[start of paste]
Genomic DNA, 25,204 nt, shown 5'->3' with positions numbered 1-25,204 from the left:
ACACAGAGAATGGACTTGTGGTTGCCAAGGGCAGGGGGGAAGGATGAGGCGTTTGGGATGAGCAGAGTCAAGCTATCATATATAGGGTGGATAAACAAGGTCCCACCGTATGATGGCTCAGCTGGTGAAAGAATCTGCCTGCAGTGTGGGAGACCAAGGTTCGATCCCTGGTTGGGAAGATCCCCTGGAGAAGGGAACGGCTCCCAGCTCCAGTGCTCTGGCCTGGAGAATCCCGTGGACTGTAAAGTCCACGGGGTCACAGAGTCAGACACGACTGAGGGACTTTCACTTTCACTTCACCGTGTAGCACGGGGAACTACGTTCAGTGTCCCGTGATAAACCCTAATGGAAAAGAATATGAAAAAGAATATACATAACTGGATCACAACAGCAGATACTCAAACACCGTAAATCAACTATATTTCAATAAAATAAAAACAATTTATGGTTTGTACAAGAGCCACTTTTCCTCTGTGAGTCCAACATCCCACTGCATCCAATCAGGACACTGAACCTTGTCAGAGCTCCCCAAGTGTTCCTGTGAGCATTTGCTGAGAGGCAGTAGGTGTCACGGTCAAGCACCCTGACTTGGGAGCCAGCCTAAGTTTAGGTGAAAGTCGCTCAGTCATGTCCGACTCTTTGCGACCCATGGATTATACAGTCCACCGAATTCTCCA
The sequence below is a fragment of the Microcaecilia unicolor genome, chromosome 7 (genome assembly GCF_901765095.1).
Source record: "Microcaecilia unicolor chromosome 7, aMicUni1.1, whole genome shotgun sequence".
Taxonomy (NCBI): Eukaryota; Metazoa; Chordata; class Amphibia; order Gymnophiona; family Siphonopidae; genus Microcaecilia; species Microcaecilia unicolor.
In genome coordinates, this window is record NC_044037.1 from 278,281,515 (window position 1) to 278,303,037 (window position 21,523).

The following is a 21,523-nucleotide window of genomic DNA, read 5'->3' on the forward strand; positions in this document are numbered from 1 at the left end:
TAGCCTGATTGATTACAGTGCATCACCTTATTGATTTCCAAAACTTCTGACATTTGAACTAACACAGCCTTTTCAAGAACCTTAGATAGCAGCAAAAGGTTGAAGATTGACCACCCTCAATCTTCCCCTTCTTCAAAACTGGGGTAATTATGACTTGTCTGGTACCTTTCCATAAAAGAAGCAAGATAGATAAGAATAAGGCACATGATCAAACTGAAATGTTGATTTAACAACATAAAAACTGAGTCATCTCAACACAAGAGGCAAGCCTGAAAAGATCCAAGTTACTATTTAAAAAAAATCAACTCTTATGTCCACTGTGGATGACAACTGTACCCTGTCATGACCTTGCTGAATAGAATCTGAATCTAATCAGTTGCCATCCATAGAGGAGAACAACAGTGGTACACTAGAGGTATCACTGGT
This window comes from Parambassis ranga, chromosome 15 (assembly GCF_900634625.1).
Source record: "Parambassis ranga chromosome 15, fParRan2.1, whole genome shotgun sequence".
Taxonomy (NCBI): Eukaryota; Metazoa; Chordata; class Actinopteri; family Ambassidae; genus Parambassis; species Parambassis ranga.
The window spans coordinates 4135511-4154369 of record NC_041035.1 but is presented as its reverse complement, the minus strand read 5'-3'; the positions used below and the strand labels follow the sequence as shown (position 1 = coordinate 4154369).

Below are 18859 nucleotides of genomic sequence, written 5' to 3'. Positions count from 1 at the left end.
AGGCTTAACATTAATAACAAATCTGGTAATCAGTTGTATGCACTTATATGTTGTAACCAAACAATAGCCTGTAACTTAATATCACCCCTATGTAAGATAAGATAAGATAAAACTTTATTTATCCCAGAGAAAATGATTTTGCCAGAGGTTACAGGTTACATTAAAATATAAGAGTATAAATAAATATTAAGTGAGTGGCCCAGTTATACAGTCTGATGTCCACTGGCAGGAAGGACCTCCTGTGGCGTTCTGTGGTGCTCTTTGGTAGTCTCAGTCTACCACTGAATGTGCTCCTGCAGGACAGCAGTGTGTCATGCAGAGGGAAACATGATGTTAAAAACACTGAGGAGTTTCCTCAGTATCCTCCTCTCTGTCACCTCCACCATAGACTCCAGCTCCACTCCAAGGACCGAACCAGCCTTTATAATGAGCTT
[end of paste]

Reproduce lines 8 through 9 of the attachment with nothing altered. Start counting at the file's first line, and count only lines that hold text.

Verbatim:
TAGCCTGATTGATTACAGTGCATCACCTTATTGATTTCCAAAACTTCTGACATTTGAACTAACACAGCCTTTTCAAGAACCTTAGATAGCAGCAAAAGGTTGAAGATTGACCACCCTCAATCTTCCCCTTCTTCAAAACTGGGGTAATTATGACTTGTCTGGTACCTTTCCATAAAAGAAGCAAGATAGATAAGAATAAGGCACATGATCAAACTGAAATGTTGATTTAACAACATAAAAACTGAGTCATCTCAACACAAGAGGCAAGCCTGAAAAGATCCAAGTTACTATTTAAAAAAAATCAACTCTTATGTCCACTGTGGATGACAACTGTACCCTGTCATGACCTTGCTGAATAGAATCTGAATCTAATCAGTTGCCATCCATAGAGGAGAACAACAGTGGTACACTAGAGGTATCACTGGT
This window comes from Parambassis ranga, chromosome 15 (assembly GCF_900634625.1).